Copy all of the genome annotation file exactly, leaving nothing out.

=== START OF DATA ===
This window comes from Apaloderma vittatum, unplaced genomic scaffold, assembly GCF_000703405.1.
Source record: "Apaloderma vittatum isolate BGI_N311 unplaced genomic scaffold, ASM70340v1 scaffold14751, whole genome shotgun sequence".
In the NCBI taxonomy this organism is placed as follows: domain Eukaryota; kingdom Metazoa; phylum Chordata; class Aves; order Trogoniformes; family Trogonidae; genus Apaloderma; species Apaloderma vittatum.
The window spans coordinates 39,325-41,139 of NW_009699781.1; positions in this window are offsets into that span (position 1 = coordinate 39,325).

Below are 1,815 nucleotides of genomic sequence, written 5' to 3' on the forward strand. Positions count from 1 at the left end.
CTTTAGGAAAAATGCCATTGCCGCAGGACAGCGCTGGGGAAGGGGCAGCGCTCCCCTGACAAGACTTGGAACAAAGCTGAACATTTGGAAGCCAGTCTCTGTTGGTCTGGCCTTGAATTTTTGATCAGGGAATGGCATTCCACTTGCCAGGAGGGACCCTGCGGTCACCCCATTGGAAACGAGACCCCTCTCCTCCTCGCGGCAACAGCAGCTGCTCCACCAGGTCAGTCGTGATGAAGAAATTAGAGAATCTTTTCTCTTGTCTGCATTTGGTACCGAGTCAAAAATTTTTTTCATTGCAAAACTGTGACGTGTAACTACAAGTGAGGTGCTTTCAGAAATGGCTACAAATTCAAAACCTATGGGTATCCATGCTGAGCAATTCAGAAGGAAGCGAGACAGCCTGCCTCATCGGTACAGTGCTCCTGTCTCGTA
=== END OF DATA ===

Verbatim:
This window comes from Apaloderma vittatum, unplaced genomic scaffold, assembly GCF_000703405.1.
Source record: "Apaloderma vittatum isolate BGI_N311 unplaced genomic scaffold, ASM70340v1 scaffold14751, whole genome shotgun sequence".
In the NCBI taxonomy this organism is placed as follows: domain Eukaryota; kingdom Metazoa; phylum Chordata; class Aves; order Trogoniformes; family Trogonidae; genus Apaloderma; species Apaloderma vittatum.
The window spans coordinates 39,325-41,139 of NW_009699781.1; positions in this window are offsets into that span (position 1 = coordinate 39,325).

Below are 1,815 nucleotides of genomic sequence, written 5' to 3' on the forward strand. Positions count from 1 at the left end.
CTTTAGGAAAAATGCCATTGCCGCAGGACAGCGCTGGGGAAGGGGCAGCGCTCCCCTGACAAGACTTGGAACAAAGCTGAACATTTGGAAGCCAGTCTCTGTTGGTCTGGCCTTGAATTTTTGATCAGGGAATGGCATTCCACTTGCCAGGAGGGACCCTGCGGTCACCCCATTGGAAACGAGACCCCTCTCCTCCTCGCGGCAACAGCAGCTGCTCCACCAGGTCAGTCGTGATGAAGAAATTAGAGAATCTTTTCTCTTGTCTGCATTTGGTACCGAGTCAAAAATTTTTTTCATTGCAAAACTGTGACGTGTAACTACAAGTGAGGTGCTTTCAGAAATGGCTACAAATTCAAAACCTATGGGTATCCATGCTGAGCAATTCAGAAGGAAGCGAGACAGCCTGCCTCATCGGTACAGTGCTCCTGTCTCGTA